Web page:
The predefined nutrition programme (NP) exit criterion was BMI ≥18 kg/m2 with no oedema for at least two consecutive weeks (defined as "cured" according to the programme's definition). After enrolment in the NP, patients meeting the predefined NP exit criterion at any time were discharged from the programme after full clinical review. Patients unresponsive to nutritional therapy after six months of treatment (not reaching BMI ≥18 kg/m2; i.e., not meeting the predefined NP exit criterion) were reviewed by a physician for further investigations and management. After clinical assessment to exclude presence of undiagnosed pathologies, they were discharged from the NP. They were also referred to patient support groups and given normal food support (corn-soya blend, beans and oil) through aid agencies. This latter group of patients was defined as discharged "uncured" according to the programme's definition.

Data collection

At each patient's visit, anonymous individual HIV and nutritional data were routinely collected on standardized forms and entered into FUCHIA software database (Epicentre, Paris, France) and EpiData (version 3.1, EpiData Association, Odense, Denmark). Data collected included sex, age, enrolment dates in the HIV and nutrition programmes, follow-up visit dates, ART regimen prescribed during the visit, weight, height, BMI at NP admission and discharge, presence of oedema, opportunistic infections diagnosed at each visit, CD4 count, blood collection dates, and NP outcome categorized as cured, discharged uncured, defaulted, treatment stopped, transferred to another HIV programme, or death.

Study design and population

We retrospectively analyzed the outcomes of all HIV-positive adults followed in the three HIV/AIDS care programmes who were eligible for nutritional rehabilitation and treated in the NP with RUTF. Pregnant women and HIV-positive patients enrolled in HIV care before the availability of RUTF were excluded from the analysis.

This multicentre study was based on analysis of routinely collected, patient monitoring data from the three programmes. In agreement with the Ministry of Health of each country, clinical, therapeutic and laboratory patient data are routinely collected for patient and programme monitoring; as such, no formal ethics approval from institutional review boards and/or written patient consent were required. Local health authorities were informed of the data analysis and potential publication of findings, with written approval obtained from the Kenyan health authorities and verbal approval from the Ugandan health authorities. Databases were anonymized before data compilation and analysis, and findings were shared with our partners in the health ministries.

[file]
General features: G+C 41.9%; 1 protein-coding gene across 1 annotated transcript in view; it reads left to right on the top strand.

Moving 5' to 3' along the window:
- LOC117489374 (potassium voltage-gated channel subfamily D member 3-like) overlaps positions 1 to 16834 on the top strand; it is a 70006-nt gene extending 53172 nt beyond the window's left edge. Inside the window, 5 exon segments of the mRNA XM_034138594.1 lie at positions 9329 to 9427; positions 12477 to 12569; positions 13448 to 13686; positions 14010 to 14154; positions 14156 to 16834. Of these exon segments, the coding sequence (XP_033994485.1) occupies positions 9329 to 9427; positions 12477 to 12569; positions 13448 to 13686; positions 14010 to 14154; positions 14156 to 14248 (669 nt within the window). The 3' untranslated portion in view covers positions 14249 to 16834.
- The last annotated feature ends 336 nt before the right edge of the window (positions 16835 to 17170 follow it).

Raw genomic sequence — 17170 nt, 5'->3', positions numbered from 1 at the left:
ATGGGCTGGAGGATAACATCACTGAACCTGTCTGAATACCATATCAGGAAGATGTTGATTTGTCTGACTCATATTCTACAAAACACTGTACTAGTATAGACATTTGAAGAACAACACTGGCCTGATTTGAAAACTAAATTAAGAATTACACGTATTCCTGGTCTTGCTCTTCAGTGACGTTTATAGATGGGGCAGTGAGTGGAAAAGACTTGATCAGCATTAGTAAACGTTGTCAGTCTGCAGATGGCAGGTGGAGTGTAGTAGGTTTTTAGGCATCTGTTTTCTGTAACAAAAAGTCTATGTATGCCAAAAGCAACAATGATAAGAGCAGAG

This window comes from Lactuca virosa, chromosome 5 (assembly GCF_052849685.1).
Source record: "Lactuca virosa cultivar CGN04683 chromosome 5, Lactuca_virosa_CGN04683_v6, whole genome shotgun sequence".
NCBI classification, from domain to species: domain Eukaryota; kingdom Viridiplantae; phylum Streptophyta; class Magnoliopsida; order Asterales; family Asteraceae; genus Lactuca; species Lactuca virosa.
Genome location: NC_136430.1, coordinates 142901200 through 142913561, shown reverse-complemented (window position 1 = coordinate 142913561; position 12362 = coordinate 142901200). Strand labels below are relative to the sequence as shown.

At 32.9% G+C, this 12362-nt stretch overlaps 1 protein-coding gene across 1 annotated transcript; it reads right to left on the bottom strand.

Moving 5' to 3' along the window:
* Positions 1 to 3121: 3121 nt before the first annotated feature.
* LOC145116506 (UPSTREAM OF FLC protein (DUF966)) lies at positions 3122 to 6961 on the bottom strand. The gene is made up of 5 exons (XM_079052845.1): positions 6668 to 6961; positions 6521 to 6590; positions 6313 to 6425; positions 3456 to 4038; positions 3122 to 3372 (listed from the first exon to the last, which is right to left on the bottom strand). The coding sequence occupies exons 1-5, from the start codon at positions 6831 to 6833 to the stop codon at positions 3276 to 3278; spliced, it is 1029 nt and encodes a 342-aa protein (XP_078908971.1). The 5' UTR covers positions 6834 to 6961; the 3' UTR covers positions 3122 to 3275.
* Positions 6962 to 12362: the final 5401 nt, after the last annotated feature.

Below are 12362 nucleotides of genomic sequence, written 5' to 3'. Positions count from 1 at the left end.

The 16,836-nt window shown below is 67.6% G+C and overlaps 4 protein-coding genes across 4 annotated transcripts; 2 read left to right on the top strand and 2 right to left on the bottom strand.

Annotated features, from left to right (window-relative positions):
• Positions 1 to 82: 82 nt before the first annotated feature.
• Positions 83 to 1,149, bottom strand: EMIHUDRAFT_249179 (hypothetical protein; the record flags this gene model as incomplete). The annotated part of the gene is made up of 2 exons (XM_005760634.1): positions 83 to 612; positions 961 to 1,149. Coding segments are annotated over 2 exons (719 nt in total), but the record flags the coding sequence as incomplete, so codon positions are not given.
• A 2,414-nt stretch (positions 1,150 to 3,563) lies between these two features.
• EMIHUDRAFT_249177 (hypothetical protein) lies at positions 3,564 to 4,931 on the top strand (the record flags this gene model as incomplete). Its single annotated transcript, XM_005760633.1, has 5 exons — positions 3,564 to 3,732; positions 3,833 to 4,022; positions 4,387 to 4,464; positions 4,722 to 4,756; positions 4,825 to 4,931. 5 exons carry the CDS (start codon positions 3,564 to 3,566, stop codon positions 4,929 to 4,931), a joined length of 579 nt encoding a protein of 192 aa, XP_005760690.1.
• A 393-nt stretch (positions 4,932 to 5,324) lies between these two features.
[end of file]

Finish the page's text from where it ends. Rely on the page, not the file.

Definitions and data analysis

A patient was considered severely malnourished at admission if BMI was less than 16 kg/m2 and moderately malnourished if BMI was 16-17 kg/m2. New patients were those admitted into the NP within one month of enrolment in the HIV/AIDS care programme. Patients were classified according to their ART status at NP admission as: not eligible for ART; on ART; eligible and started on ART at or after NP admission; and eligible but never started on ART. Defaulters from nutrition care were patients who missed two or more consecutive NP visits.

NP outcomes were defined as: programme success (patients discharged from the NP and "cured" according to the predefined NP exit criterion); programme failure (patients discharged "uncured" according to the predefined NP exit criterion, on NP care for six months or more, defaulting from NP, or dead); or other (patients who experienced intolerance to RUTF, stopped nutritional therapy on request or for other reasons, or were transferred to another HIV programme). The overall programme failure rate was calculated by dividing the total number of failure outcomes (discharged uncured, died, defaulted, or still in the NP for six months or more) by the total number of patients admitted into the NP, excluding those who were receiving nutrition therapy for more than 6 months and were still followed in the NP. In sensitivity analyses, patients who stopped nutrition therapy for intolerance or other reasons were also considered NP failures.